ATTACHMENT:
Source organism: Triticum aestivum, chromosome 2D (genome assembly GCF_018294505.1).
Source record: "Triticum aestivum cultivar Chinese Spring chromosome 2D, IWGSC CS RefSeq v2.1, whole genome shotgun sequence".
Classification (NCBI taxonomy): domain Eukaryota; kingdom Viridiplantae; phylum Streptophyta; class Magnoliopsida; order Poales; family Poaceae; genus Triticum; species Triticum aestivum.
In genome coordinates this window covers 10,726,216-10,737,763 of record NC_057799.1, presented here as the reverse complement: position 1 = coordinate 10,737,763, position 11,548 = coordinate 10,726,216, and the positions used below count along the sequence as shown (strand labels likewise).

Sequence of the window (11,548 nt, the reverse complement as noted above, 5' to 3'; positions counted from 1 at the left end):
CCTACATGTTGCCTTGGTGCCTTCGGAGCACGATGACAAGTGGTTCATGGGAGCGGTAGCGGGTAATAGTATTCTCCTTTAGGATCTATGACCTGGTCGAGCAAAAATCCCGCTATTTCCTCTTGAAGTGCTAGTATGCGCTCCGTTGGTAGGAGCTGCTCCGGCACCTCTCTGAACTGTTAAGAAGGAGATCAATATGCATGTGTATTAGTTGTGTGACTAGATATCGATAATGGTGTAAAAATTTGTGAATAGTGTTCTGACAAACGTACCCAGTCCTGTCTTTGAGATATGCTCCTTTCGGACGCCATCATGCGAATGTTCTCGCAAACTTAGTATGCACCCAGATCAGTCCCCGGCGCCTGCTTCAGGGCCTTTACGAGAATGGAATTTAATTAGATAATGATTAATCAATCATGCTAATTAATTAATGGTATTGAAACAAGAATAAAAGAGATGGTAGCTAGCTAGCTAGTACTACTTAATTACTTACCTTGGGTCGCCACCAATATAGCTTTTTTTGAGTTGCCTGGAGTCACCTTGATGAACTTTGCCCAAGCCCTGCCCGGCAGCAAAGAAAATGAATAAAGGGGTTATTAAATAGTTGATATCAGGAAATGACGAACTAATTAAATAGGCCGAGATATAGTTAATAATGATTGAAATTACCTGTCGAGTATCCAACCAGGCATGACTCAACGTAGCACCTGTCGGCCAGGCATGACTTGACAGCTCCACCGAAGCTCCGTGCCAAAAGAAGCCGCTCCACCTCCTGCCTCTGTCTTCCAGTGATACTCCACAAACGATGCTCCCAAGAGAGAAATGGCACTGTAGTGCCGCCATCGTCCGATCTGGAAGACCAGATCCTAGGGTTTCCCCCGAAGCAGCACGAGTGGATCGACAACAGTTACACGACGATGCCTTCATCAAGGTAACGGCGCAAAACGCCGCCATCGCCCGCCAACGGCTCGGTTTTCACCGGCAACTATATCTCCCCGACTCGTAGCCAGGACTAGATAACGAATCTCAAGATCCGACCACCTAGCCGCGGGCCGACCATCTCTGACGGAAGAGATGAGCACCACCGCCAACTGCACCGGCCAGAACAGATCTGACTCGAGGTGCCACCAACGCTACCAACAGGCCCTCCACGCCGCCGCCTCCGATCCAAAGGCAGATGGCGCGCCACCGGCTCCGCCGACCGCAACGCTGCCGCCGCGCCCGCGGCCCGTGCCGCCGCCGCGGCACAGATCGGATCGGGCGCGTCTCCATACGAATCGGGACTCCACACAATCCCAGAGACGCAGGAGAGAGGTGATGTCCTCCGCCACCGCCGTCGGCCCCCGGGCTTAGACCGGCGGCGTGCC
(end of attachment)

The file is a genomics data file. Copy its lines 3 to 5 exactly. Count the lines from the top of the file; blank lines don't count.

Classification (NCBI taxonomy): domain Eukaryota; kingdom Viridiplantae; phylum Streptophyta; class Magnoliopsida; order Poales; family Poaceae; genus Triticum; species Triticum aestivum.
In genome coordinates this window covers 10,726,216-10,737,763 of record NC_057799.1, presented here as the reverse complement: position 1 = coordinate 10,737,763, position 11,548 = coordinate 10,726,216, and the positions used below count along the sequence as shown (strand labels likewise).

Sequence of the window (11,548 nt, the reverse complement as noted above, 5' to 3'; positions counted from 1 at the left end):